Pitt freshmen have varying degrees of success on court
College Football Videos
On the same day Pitt announced next year's top-10 recruiting class, its current freshmen got their first taste of Division I basketball.
The Panthers' four-man freshman class - Khem Birch, John Johnson, Malcolm Gilbert and Durand Johnson - had varied debuts in an 89-56 season-opening victory over Albany on Friday.
Birch, a 6-foot-9 five-star power forward, and Johnson, the 6-1 point guard from Philadelphia, saw quality time, while center Malcolm Gilbert (finger) and wing Durand Johnson (coach's decision) didn't play.
"I'm excited about those guys," coach Jamie Dixon said. "(Birch) learned some things as the game went on. He picks up things quickly. It's a huge transition from high school to our level. ... and I think he did some really good things."
The quartet of newcomers will get another chance to make an early impression when Pitt (1-0) hosts Rider (0-1) at 6 p.m. today at Petersen Events Center.
Rider, an MAAC school, has beaten Southern Cal, Mississippi State, Rutgers, Penn State and St. Joseph's over the past five seasons, but fell at Robert Morris, 83-57, on Friday as part of its two-game Western Pennsylvania road swing.
John Johnson had a flashy debut. He recorded a steal and a 3-pointer in his first 48 seconds on the floor midway through the first half. He finished with eight points, including 2 for 2 from 3-point range, in 13 minutes. Since 2005-06, only four other Panthers have scored more points in their first game (DeJuan Blair 20, Levance Fields 12, Dante Taylor 13, J.J. Moore 9)
"I was kind of nervous," John Johnson said, "but once you make your first shot, all of the nerves go away, especially when you've got guys like (Travon Woodall and Ashton Gibbs). They give you confidence on the court."
Birch, one of the most coveted recruits in program history, had two points - both free throws - and three rebounds in 17 minutes, the most of any non-starter.
"They played well," Gibbs said. "They played hard and when you play hard, the game is going to come to you. I expect big things from them. They work hard and they listen. The sky is the limit for them."
There is more on the way. Next year's two-man Class of '12, five-star New Zealand big man Steven Adams and DeMatha (Md.) point guard James Robinson, is rated No. 8 in the nation by ESPNU.
Dixon said Gilbert "could have probably gone" after suffering a fractured finger in Thursday's practice, but Pitt rested 6-foot-11 shot-blocker.
Durand Johnson, playing the same crowded small forward position as sophomores Lamar Patterson and J.J. Moore, is a likely redshirt candidate.
"We're still figuring out what we're going to do with Durand," Dixon said. "He's going to be a very good player for us. We're just trying to see what we do here as we move forward. I talked to him about it."Additional Information:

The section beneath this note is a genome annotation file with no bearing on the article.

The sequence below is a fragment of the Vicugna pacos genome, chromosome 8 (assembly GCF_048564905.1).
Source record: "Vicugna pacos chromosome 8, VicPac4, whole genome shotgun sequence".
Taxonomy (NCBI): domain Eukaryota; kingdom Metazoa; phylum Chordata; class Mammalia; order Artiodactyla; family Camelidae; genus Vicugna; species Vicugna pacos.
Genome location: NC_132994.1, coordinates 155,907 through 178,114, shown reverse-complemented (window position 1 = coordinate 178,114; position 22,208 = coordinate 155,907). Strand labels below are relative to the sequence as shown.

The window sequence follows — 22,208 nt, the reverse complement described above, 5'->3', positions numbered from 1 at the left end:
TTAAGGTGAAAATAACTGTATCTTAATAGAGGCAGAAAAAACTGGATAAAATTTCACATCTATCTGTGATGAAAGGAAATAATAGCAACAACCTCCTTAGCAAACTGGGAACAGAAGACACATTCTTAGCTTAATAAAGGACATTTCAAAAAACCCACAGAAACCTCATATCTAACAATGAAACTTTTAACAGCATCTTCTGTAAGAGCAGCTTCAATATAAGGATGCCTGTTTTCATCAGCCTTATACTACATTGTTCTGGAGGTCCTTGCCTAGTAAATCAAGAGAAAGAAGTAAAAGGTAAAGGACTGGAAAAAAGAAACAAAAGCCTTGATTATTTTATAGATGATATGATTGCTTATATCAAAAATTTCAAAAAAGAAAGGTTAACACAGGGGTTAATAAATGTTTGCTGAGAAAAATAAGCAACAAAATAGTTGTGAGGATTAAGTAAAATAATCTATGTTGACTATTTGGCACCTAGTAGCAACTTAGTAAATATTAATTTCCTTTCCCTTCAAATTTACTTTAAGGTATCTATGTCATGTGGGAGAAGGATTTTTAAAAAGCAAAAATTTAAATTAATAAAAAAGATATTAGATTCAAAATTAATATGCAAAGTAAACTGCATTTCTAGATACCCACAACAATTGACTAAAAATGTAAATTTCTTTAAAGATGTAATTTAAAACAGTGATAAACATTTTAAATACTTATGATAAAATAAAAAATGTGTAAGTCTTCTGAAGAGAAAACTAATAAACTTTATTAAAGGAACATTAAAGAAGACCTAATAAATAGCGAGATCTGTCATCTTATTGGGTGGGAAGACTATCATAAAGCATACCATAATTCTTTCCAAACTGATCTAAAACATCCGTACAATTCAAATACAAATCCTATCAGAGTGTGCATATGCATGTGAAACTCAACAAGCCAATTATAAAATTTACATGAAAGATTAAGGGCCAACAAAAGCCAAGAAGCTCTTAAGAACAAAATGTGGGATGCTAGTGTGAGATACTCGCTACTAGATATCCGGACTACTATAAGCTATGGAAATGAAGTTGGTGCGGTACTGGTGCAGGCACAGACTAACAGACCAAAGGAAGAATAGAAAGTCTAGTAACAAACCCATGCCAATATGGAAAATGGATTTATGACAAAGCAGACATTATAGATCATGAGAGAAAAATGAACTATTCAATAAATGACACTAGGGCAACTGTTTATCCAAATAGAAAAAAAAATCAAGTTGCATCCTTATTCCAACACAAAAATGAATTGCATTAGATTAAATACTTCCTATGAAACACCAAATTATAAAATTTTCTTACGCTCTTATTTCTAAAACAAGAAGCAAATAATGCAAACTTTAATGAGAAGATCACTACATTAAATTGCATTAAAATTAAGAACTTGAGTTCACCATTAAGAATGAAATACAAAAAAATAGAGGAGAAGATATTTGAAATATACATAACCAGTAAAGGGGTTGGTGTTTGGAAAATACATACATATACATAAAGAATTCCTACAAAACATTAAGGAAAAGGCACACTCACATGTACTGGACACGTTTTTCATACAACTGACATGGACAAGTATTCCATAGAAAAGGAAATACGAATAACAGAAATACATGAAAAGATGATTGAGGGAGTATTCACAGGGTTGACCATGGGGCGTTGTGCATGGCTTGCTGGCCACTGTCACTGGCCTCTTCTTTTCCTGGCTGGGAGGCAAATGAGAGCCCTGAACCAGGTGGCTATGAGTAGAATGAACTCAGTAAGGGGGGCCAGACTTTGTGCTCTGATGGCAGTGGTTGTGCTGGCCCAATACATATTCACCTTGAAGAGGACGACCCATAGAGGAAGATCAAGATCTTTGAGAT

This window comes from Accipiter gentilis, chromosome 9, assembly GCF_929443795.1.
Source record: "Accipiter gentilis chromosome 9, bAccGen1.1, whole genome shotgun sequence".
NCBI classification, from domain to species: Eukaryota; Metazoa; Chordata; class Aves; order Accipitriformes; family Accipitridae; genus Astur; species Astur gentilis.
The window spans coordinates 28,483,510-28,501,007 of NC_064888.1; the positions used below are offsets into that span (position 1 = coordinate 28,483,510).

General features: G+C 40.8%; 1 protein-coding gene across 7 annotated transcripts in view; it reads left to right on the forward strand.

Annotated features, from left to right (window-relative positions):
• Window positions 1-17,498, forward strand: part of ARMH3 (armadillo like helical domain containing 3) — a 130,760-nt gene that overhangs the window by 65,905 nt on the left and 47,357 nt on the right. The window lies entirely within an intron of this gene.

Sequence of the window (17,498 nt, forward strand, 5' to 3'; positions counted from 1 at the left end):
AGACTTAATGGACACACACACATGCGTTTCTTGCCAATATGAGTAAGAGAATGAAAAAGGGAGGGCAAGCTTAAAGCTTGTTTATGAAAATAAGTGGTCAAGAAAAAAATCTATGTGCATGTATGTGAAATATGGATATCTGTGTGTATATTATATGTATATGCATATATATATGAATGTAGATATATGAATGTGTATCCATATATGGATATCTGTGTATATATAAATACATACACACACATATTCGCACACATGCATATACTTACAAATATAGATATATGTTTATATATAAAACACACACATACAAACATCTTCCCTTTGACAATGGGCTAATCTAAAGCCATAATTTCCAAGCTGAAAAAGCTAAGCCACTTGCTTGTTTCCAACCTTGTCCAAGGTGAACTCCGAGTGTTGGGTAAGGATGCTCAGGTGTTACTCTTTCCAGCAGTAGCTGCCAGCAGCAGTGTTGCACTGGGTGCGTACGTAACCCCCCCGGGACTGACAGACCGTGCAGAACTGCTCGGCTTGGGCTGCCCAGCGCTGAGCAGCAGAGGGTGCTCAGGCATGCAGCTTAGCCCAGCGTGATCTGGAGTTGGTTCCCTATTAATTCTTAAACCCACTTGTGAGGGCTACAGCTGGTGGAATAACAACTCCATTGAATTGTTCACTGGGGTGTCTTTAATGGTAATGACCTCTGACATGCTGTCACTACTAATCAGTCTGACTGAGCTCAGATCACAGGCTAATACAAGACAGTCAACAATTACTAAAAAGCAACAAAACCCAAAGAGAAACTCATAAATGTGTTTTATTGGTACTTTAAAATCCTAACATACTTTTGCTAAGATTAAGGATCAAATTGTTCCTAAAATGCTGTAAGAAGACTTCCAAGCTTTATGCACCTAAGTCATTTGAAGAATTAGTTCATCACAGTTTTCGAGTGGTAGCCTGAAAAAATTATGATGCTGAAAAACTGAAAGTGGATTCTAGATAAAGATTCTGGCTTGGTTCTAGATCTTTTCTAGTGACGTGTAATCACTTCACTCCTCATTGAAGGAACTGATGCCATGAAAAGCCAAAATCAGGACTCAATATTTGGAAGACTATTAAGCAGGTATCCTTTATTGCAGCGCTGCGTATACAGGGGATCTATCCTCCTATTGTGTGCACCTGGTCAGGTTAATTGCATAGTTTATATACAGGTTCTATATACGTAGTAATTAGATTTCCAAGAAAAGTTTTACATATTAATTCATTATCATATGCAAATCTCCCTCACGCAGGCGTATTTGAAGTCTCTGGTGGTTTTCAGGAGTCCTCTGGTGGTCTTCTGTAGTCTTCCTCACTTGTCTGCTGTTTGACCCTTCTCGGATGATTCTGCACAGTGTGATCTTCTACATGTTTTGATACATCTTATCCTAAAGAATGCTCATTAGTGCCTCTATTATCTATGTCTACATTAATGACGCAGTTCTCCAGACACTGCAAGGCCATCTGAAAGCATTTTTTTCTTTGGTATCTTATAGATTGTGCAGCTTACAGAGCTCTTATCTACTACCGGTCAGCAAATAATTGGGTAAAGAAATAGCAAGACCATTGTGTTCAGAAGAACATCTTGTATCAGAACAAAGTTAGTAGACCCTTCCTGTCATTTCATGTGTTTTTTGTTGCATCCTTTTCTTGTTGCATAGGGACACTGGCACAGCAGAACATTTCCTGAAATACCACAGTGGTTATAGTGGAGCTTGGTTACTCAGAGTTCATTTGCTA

at 10-Pitt (1-0)
6 p.m. today, Petersen Events Center
ESPN3/The Fan (93.7)
Series: Pitt leads, 1-0
Notable: Pitt defeated Rider, 87-68, last season behind Brad Wanamaker's 11-assist, no-turnover effort.
Players to watch
Rider: Anthony Myles, So., G • The 6-foot-5 shooting guard scored a career-high 20 points in Friday's 83-57 loss at Robert Morris.
Pitt: Ashton Gibbs, Sr., G • The Wooden Award candidate scored 21 points and tied his career high with seven assists in Pitt's 89-56 win over Albany.
Show commenting policy
TribLive commenting policy
You are solely responsible for your comments and by using TribLive.com you agree to our Terms of Service.
We moderate comments. Our goal is to provide substantive commentary for a general readership. By screening submissions, we provide a space where readers can share intelligent and informed commentary that enhances the quality of our news and information.
While most comments will be posted if they are on-topic and not abusive, moderating decisions are subjective. We will make them as carefully and consistently as we can. Because of the volume of reader comments, we cannot review individual moderation decisions with readers.
We value thoughtful comments representing a range of views that make their point quickly and politely. We make an effort to protect discussions from repeated comments either by the same reader or different readers.
We follow the same standards for taste as the daily newspaper. A few things we won't tolerate: personal attacks, obscenity, vulgarity, profanity (including expletives and letters followed by dashes), commercial promotion, impersonations, incoherence, proselytizing and SHOUTING. Don't include URLs to Web sites.
We do not edit comments. They are either approved or deleted. We reserve the right to edit a comment that is quoted or excerpted in an article. In this case, we may fix spelling and punctuation.
We welcome strong opinions and criticism of our work, but we don't want comments to become bogged down with discussions of our policies and we will moderate accordingly.
We appreciate it when readers and people quoted in articles or blog posts point out errors of fact or emphasis and will investigate all assertions. But these suggestions should be sent via e-mail. To avoid distracting other readers, we won't publish comments that suggest a correction. Instead, corrections will be made in a blog post or in an article.